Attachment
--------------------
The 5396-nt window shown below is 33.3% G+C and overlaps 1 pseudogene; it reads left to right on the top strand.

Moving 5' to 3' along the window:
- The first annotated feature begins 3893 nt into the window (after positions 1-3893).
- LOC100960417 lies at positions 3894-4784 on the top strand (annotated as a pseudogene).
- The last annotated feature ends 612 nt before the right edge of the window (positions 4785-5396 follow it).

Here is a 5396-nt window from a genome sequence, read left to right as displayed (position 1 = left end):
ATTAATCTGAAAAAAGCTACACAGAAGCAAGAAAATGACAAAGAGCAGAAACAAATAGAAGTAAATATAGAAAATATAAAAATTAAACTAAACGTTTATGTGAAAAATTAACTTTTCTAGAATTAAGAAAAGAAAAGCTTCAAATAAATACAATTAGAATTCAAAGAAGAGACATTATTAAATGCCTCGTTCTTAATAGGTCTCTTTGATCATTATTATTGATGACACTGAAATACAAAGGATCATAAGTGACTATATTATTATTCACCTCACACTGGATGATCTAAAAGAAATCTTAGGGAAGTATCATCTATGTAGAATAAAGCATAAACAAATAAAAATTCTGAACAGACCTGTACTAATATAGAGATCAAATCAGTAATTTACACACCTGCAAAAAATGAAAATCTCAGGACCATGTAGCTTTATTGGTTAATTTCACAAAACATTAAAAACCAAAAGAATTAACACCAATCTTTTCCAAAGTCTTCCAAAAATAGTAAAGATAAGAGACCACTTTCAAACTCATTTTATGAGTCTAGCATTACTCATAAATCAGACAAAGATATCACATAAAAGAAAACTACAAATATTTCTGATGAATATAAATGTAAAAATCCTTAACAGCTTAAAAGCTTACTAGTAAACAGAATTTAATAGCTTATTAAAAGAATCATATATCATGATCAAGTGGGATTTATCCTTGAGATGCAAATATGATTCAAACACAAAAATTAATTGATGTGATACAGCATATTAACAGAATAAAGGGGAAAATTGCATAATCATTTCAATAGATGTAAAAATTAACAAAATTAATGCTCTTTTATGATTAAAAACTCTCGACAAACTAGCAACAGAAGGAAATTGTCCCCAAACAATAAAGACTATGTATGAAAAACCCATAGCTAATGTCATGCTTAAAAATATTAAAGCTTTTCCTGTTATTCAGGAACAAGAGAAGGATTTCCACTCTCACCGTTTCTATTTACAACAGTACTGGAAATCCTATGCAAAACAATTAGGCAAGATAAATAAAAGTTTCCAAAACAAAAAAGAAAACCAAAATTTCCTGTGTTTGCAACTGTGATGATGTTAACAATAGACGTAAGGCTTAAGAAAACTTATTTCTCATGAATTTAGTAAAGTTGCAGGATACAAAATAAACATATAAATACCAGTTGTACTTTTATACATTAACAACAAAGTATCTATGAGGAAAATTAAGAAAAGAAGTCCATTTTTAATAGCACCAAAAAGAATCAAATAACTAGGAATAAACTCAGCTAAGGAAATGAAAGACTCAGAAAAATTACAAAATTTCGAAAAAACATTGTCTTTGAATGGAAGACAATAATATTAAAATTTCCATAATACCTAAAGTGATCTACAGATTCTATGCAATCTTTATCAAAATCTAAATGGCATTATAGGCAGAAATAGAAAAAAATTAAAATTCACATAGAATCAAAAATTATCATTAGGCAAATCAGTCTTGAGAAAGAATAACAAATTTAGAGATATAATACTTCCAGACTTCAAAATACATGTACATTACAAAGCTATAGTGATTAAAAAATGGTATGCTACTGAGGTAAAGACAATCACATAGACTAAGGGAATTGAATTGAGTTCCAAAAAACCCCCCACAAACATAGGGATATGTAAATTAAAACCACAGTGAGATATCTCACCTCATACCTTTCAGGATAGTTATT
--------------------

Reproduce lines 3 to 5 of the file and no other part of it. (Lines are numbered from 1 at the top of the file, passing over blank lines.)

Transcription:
- The first annotated feature begins 3893 nt into the window (after positions 1-3893).
- LOC100960417 lies at positions 3894-4784 on the top strand (annotated as a pseudogene).
- The last annotated feature ends 612 nt before the right edge of the window (positions 4785-5396 follow it).